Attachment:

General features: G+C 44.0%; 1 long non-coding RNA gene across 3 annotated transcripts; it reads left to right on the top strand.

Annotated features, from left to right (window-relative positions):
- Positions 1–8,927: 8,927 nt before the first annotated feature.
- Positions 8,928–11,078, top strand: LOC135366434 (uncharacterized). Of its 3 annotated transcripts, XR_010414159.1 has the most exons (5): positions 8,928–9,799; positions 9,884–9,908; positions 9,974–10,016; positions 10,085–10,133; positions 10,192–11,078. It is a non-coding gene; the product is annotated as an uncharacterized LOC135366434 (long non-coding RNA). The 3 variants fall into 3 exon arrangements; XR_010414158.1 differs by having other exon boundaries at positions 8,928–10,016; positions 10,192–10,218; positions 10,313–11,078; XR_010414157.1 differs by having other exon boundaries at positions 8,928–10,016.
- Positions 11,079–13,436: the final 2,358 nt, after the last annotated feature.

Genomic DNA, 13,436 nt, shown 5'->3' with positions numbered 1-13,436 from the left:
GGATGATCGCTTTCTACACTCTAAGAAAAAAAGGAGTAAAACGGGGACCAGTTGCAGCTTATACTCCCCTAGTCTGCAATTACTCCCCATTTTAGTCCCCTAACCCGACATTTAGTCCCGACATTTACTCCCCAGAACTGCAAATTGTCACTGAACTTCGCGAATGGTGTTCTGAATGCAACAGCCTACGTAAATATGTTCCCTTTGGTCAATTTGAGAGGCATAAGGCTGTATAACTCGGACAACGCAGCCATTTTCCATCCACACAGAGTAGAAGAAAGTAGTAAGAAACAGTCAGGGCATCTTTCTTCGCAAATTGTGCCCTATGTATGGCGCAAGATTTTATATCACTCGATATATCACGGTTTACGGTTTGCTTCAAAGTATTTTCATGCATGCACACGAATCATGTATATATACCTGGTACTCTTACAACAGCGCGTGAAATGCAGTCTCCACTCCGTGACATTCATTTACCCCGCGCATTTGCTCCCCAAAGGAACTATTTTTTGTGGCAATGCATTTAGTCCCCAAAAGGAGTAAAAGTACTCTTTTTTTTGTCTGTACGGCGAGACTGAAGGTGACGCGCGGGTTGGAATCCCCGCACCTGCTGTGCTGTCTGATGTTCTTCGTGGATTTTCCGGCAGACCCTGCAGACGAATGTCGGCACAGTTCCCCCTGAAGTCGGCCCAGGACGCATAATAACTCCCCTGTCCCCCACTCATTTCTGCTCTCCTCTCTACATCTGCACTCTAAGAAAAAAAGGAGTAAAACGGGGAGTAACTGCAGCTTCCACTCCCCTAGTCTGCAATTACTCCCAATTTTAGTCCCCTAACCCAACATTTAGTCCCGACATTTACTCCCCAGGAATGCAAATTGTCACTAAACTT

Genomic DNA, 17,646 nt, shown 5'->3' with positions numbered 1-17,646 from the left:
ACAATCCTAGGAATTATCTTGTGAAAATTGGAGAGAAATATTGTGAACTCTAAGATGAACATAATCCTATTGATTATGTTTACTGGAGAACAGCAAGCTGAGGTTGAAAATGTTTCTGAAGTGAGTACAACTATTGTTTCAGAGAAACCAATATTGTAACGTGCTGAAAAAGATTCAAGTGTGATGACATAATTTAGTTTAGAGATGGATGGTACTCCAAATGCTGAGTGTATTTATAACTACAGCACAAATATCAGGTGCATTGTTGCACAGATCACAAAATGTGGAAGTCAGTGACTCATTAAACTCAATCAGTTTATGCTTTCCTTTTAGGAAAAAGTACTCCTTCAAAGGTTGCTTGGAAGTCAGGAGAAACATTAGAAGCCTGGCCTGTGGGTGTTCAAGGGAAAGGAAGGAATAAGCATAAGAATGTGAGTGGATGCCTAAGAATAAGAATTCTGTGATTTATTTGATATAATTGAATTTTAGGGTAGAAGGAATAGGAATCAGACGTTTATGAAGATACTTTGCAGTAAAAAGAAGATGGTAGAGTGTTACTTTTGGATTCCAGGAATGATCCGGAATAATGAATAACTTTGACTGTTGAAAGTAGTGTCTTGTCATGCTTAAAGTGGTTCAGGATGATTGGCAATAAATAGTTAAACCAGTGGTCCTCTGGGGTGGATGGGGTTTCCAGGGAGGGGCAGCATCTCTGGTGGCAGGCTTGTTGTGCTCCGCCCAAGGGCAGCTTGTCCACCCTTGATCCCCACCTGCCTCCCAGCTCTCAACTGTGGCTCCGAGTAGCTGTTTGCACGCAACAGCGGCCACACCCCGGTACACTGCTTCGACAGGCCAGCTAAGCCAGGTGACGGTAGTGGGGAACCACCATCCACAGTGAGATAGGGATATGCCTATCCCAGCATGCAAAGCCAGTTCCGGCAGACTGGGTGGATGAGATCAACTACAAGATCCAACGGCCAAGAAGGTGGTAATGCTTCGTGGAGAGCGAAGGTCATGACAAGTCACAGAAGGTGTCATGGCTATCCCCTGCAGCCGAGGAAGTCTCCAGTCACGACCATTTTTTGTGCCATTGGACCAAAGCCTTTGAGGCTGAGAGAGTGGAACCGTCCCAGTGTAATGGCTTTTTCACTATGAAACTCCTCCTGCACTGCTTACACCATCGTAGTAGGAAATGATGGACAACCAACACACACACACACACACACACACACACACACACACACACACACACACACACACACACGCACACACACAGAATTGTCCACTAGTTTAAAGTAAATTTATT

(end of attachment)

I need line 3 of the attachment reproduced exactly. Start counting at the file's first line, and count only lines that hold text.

- Positions 1–8,927: 8,927 nt before the first annotated feature.